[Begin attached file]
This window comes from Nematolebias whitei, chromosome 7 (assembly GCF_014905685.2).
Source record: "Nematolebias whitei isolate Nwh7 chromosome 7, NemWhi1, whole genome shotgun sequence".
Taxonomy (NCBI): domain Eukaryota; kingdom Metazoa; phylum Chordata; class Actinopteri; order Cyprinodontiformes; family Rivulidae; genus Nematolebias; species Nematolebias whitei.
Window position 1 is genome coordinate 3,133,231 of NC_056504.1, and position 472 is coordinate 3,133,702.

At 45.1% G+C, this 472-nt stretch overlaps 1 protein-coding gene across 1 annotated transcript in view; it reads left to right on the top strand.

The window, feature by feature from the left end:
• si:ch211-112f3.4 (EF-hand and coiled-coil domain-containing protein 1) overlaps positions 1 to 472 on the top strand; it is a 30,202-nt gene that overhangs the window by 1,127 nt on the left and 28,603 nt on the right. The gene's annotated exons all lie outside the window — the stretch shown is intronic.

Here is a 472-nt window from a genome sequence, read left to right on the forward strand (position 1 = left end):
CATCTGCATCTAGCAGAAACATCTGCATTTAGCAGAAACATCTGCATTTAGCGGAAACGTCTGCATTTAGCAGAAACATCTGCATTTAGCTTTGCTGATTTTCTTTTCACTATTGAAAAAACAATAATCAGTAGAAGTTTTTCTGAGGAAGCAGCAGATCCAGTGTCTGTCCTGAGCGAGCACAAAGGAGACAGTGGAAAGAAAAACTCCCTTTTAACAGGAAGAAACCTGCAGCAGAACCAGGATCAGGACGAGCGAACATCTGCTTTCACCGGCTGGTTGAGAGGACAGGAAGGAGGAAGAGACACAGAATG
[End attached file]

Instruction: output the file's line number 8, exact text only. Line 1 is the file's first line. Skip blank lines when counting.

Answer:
Here is a 472-nt window from a genome sequence, read left to right on the forward strand (position 1 = left end):